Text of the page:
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These LGBTQ+ Groups Are Helping Fundraise for Dayton Shooting Victims

After the Mass Shooting, Dayton's LGBTQ+ Community Stepped Up to Help

Right in the middle of Dayton, Ohio’s nightlife district, known to locals as Oregon, lies the heart of the city’s LGBTQ+ community.

“We jokingly call that part of downtown Dayton ‘the Fruit Loop,’” Randy Phillips, the president of the Greater Dayton LGBT Center’s board of directors, tells Out. “It’s our ‘gay district,’ so to speak. There are four gay bars within one block of each other and the LGBT Center, and there are a lot of gay-owned restaurants and [LGBTQ+-friendly] bars as you go into Oregon.”

Phillips describes the city of 140,000 people as close-knit. “When something strikes anyone in the Dayton community, it basically strikes all of us,” he says. 

Those bonds have been tested after a gunman opened fire at Ned Peppers, a self-described “western-ish” beer bar, in the Oregon district August 4. Nine people were killed, while 27 others were wounded. Although the establishment primarily catered to straight people, one of the victims was Jordan Cofer, a transgender man who was also the shooter’s sibling.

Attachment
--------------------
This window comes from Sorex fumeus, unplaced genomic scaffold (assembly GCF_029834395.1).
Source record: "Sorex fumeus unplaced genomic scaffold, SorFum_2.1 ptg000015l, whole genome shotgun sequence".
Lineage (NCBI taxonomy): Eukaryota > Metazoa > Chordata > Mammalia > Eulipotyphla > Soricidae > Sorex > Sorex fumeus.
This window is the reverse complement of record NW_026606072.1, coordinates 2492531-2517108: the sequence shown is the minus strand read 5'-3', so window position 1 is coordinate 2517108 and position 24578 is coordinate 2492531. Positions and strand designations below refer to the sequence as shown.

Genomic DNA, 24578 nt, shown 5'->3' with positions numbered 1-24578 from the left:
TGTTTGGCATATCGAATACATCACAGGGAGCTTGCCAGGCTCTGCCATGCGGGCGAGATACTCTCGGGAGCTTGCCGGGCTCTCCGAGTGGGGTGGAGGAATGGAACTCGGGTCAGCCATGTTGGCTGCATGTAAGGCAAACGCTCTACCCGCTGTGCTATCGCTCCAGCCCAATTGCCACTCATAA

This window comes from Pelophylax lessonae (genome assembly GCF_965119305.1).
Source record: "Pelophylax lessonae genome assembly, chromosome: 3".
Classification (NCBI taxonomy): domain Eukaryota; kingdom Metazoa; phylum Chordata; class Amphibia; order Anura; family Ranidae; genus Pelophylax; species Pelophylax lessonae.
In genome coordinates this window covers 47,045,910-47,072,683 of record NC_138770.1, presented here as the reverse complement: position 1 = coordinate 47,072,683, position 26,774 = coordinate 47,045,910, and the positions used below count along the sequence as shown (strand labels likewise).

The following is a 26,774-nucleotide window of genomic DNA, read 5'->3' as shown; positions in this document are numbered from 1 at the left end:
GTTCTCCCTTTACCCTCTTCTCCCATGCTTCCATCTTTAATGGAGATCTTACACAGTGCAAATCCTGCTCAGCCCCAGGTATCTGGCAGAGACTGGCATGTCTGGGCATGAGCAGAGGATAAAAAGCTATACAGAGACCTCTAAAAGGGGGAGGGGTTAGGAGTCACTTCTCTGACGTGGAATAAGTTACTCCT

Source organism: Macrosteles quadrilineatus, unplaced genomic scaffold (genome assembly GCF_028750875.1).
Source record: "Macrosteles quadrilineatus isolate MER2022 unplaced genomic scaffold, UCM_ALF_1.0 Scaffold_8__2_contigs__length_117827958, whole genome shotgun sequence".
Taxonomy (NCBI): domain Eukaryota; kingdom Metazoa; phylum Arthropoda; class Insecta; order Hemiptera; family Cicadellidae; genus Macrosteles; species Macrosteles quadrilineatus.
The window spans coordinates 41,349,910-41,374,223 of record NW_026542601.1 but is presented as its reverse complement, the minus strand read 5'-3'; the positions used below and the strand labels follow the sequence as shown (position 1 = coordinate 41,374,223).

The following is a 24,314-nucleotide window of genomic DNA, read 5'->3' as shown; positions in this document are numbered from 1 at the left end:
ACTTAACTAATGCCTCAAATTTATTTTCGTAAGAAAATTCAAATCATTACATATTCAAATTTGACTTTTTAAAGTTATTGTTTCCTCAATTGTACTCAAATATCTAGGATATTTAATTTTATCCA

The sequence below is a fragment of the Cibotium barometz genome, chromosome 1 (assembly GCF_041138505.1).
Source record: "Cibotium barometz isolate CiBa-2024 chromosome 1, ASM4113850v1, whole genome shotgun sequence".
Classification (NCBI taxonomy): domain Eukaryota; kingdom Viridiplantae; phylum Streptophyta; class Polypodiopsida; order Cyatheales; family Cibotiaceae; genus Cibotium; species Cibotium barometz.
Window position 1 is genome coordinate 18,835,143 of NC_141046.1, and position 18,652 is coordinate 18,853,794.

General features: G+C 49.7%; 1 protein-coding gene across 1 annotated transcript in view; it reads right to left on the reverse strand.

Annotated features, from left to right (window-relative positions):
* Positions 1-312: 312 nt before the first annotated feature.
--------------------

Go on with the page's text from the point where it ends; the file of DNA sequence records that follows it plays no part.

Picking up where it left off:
In addition to claiming the life of a member of Dayton’s LGBTQ+ community, the shooting also happened in their space. Colfer was killed just blocks from the Greater Dayton LGBT Center; gay bars like Masque and The Stage Door were virtually around the corner.

For Brett Davidson, the social media coordinator for Masque, the incident has made his day-to-day life more difficult.

“I am a previous Orlando resident and was there around the time the Pulse shooting took place,” Davidson tells Out. “Having to relive it in a smaller sense here has brought back a lot of those feelings and a lot of the trauma I’ve worked on putting away.”

A number of Dayton residents say healing needs to take place before the city can move forward, and the local LGBTQ+ community is stepping up to contribute what it can. The Center is in the process of creating a safe space for survivors of this month’s shooting, and the Rubi Girls, a local drag troupe, dedicated one of their recent performances to the victims and their families. It donated all tips from the performance to the Dayton Foundation’s Tragedy Fund and promised to match them. 

Jonathan McNeal, a member of the Rubi Girls, tells Out they managed to raise $2,054 in donations, and that was before their pledge to match them.

“We are here for the community as a whole,” says McNeal, “because we’re part of it.”

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